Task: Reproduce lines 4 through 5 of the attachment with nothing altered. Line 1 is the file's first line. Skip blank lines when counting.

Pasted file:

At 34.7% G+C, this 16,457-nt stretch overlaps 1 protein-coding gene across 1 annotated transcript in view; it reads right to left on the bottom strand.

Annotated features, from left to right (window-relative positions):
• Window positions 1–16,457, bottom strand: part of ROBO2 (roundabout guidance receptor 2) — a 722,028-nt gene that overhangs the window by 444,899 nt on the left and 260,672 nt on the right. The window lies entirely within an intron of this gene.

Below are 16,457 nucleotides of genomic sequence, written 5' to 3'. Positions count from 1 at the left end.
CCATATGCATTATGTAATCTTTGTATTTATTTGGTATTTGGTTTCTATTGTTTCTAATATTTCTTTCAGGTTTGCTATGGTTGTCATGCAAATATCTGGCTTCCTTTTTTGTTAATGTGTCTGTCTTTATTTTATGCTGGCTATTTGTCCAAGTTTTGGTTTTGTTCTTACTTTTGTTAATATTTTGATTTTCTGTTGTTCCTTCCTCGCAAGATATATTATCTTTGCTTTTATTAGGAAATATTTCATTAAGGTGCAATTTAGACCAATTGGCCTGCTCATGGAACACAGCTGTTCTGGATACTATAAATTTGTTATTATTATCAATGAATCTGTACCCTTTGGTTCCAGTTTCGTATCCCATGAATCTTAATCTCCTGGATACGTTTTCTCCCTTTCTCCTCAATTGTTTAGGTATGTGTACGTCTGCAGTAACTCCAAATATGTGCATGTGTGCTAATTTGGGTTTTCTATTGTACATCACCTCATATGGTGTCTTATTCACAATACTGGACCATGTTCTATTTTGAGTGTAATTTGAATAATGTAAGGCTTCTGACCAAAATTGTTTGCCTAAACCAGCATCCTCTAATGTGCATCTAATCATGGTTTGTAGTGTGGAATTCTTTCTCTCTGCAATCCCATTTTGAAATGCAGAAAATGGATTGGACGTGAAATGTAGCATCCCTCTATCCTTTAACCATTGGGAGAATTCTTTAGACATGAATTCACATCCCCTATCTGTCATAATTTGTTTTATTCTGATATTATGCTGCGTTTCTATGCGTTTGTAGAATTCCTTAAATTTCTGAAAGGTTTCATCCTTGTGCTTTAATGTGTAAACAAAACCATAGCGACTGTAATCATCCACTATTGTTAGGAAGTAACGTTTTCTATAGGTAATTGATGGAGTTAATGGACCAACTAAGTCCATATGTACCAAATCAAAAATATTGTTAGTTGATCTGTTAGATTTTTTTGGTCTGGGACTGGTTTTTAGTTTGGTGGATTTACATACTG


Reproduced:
Below are 16,457 nucleotides of genomic sequence, written 5' to 3'. Positions count from 1 at the left end.
CCATATGCATTATGTAATCTTTGTATTTATTTGGTATTTGGTTTCTATTGTTTCTAATATTTCTTTCAGGTTTGCTATGGTTGTCATGCAAATATCTGGCTTCCTTTTTTGTTAATGTGTCTGTCTTTATTTTATGCTGGCTATTTGTCCAAGTTTTGGTTTTGTTCTTACTTTTGTTAATATTTTGATTTTCTGTTGTTCCTTCCTCGCAAGATATATTATCTTTGCTTTTATTAGGAAATATTTCATTAAGGTGCAATTTAGACCAATTGGCCTGCTCATGGAACACAGCTGTTCTGGATACTATAAATTTGTTATTATTATCAATGAATCTGTACCCTTTGGTTCCAGTTTCGTATCCCATGAATCTTAATCTCCTGGATACGTTTTCTCCCTTTCTCCTCAATTGTTTAGGTATGTGTACGTCTGCAGTAACTCCAAATATGTGCATGTGTGCTAATTTGGGTTTTCTATTGTACATCACCTCATATGGTGTCTTATTCACAATACTGGACCATGTTCTATTTTGAGTGTAATTTGAATAATGTAAGGCTTCTGACCAAAATTGTTTGCCTAAACCAGCATCCTCTAATGTGCATCTAATCATGGTTTGTAGTGTGGAATTCTTTCTCTCTGCAATCCCATTTTGAAATGCAGAAAATGGATTGGACGTGAAATGTAGCATCCCTCTATCCTTTAACCATTGGGAGAATTCTTTAGACATGAATTCACATCCCCTATCTGTCATAATTTGTTTTATTCTGATATTATGCTGCGTTTCTATGCGTTTGTAGAATTCCTTAAATTTCTGAAAGGTTTCATCCTTGTGCTTTAATGTGTAAACAAAACCATAGCGACTGTAATCATCCACTATTGTTAGGAAGTAACGTTTTCTATAGGTAATTGATGGAGTTAATGGACCAACTAAGTCCATATGTACCAAATCAAAAATATTGTTAGTTGATCTGTTAGATTTTTTTGGTCTGGGACTGGTTTTTAGTTTGGTGGATTTACATACTG